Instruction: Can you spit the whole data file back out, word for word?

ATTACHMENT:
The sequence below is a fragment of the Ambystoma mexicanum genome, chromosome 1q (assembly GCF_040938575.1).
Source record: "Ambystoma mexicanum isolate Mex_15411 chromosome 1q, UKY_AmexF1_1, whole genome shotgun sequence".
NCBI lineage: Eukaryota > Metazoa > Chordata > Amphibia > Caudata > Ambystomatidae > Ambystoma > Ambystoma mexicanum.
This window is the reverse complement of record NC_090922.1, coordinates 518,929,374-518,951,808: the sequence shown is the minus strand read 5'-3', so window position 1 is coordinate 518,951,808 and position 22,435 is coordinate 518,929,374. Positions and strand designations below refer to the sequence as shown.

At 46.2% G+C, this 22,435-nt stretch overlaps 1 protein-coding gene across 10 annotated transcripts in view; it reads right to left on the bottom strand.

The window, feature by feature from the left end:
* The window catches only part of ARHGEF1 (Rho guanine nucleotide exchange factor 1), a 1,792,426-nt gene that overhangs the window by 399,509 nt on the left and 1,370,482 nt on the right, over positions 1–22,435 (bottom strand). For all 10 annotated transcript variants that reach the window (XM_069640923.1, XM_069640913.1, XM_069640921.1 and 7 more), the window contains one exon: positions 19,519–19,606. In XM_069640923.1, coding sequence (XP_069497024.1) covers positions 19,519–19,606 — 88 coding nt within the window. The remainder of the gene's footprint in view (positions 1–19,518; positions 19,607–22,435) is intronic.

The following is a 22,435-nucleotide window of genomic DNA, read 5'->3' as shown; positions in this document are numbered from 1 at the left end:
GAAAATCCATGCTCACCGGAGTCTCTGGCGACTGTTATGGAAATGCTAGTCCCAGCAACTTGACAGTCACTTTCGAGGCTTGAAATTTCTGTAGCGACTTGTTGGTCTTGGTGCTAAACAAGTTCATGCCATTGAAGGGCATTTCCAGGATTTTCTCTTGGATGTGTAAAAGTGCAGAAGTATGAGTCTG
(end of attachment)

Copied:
The sequence below is a fragment of the Ambystoma mexicanum genome, chromosome 1q (assembly GCF_040938575.1).
Source record: "Ambystoma mexicanum isolate Mex_15411 chromosome 1q, UKY_AmexF1_1, whole genome shotgun sequence".
NCBI lineage: Eukaryota > Metazoa > Chordata > Amphibia > Caudata > Ambystomatidae > Ambystoma > Ambystoma mexicanum.
This window is the reverse complement of record NC_090922.1, coordinates 518,929,374-518,951,808: the sequence shown is the minus strand read 5'-3', so window position 1 is coordinate 518,951,808 and position 22,435 is coordinate 518,929,374. Positions and strand designations below refer to the sequence as shown.

At 46.2% G+C, this 22,435-nt stretch overlaps 1 protein-coding gene across 10 annotated transcripts in view; it reads right to left on the bottom strand.

The window, feature by feature from the left end:
* The window catches only part of ARHGEF1 (Rho guanine nucleotide exchange factor 1), a 1,792,426-nt gene that overhangs the window by 399,509 nt on the left and 1,370,482 nt on the right, over positions 1–22,435 (bottom strand). For all 10 annotated transcript variants that reach the window (XM_069640923.1, XM_069640913.1, XM_069640921.1 and 7 more), the window contains one exon: positions 19,519–19,606. In XM_069640923.1, coding sequence (XP_069497024.1) covers positions 19,519–19,606 — 88 coding nt within the window. The remainder of the gene's footprint in view (positions 1–19,518; positions 19,607–22,435) is intronic.

The following is a 22,435-nucleotide window of genomic DNA, read 5'->3' as shown; positions in this document are numbered from 1 at the left end:
GAAAATCCATGCTCACCGGAGTCTCTGGCGACTGTTATGGAAATGCTAGTCCCAGCAACTTGACAGTCACTTTCGAGGCTTGAAATTTCTGTAGCGACTTGTTGGTCTTGGTGCTAAACAAGTTCATGCCATTGAAGGGCATTTCCAGGATTTTCTCTTGGATGTGTAAAAGTGCAGAAGTATGAGTCTG